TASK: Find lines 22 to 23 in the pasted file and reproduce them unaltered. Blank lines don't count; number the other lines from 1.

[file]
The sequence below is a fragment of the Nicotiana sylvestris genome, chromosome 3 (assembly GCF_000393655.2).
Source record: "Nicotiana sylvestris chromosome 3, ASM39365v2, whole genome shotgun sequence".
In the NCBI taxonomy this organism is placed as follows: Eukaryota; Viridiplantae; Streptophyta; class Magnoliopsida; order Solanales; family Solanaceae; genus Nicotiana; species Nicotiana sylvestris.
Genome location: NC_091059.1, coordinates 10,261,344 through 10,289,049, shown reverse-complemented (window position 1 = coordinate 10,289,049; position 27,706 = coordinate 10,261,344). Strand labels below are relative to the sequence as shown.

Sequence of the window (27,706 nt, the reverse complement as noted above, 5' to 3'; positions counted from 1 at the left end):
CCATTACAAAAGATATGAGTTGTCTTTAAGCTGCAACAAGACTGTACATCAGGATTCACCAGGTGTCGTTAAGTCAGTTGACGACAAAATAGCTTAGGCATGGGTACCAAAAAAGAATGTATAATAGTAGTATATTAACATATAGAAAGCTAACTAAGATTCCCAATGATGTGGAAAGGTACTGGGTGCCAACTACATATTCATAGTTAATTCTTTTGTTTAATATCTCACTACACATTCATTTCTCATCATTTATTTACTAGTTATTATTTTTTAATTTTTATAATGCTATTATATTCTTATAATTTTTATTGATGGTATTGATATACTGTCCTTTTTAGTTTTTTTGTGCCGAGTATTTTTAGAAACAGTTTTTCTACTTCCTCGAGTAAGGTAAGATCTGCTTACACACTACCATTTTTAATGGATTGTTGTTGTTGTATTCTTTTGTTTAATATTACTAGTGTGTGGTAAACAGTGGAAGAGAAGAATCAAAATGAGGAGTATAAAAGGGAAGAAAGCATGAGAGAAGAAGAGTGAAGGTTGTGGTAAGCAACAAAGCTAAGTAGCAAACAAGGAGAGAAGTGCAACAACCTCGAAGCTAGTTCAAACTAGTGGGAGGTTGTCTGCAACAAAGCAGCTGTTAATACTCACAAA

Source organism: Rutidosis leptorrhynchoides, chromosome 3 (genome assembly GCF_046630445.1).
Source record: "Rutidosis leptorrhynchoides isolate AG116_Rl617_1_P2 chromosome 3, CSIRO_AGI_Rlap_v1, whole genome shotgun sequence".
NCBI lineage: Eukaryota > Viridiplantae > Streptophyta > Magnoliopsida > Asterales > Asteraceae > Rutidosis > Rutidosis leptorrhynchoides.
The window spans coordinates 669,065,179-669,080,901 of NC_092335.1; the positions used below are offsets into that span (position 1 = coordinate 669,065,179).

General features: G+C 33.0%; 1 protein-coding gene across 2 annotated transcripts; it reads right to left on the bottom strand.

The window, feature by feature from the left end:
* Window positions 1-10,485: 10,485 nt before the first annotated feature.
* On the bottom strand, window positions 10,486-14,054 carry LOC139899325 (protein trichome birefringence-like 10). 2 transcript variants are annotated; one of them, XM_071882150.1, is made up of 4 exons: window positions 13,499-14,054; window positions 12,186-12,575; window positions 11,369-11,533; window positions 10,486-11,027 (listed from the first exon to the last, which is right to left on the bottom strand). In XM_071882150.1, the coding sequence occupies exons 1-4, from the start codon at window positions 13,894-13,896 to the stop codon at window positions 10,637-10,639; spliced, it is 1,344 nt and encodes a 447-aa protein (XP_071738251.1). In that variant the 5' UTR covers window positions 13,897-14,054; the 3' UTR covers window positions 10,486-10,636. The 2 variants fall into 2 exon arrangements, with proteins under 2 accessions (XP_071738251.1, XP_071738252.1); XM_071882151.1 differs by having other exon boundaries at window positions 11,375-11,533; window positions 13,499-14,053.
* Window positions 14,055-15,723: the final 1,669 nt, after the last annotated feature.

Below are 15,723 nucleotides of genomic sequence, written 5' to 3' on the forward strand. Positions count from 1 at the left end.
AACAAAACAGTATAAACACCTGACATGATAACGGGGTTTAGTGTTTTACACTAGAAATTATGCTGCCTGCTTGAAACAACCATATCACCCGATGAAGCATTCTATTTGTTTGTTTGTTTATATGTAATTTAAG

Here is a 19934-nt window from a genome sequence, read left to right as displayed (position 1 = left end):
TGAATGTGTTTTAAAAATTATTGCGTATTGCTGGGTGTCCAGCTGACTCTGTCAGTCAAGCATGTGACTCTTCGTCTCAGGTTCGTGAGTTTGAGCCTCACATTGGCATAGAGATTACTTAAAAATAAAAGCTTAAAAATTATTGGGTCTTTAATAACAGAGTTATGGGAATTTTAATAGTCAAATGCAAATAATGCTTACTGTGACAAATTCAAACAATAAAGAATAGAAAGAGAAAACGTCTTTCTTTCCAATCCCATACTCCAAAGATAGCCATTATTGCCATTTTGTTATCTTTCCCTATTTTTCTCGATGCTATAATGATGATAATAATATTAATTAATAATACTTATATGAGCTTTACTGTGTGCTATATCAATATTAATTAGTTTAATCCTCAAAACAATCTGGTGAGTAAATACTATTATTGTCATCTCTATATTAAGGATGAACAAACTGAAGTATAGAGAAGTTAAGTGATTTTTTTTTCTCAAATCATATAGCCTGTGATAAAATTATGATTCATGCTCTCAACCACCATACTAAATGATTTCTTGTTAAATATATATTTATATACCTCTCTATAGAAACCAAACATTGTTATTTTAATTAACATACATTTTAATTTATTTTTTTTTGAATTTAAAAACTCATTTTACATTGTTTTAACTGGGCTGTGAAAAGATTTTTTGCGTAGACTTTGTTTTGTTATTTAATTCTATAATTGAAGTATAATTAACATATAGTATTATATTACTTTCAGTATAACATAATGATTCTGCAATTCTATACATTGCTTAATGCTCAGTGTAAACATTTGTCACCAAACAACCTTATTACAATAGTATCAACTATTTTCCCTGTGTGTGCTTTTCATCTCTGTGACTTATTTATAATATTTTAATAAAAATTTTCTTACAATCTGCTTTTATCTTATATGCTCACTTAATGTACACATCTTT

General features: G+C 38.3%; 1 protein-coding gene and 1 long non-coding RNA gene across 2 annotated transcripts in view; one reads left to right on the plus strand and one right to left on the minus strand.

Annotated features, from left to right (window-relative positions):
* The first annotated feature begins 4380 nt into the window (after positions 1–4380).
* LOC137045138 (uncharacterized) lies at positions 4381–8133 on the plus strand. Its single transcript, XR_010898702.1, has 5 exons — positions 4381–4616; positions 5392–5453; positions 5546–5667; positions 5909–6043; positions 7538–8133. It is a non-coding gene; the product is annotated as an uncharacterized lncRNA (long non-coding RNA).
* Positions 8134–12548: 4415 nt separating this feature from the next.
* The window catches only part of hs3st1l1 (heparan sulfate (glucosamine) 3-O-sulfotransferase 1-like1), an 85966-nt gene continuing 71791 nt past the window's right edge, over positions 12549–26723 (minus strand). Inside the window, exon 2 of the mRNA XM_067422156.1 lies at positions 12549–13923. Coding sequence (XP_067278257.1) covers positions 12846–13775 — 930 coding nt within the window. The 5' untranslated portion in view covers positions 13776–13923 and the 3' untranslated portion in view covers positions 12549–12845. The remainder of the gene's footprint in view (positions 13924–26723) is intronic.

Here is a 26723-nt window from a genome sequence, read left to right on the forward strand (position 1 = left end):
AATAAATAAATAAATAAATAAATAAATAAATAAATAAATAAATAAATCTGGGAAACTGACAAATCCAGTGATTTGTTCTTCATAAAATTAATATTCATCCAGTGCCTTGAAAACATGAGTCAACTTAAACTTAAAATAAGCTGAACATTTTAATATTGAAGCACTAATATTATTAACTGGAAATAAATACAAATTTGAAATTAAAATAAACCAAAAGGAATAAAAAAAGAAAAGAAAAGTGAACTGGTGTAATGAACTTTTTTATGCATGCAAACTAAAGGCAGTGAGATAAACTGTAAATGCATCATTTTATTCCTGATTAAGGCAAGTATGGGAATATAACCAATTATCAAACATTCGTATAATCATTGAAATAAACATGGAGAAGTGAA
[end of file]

* The first annotated feature begins 4380 nt into the window (after positions 1–4380).
* LOC137045138 (uncharacterized) lies at positions 4381–8133 on the plus strand. Its single transcript, XR_010898702.1, has 5 exons — positions 4381–4616; positions 5392–5453; positions 5546–5667; positions 5909–6043; positions 7538–8133. It is a non-coding gene; the product is annotated as an uncharacterized lncRNA (long non-coding RNA).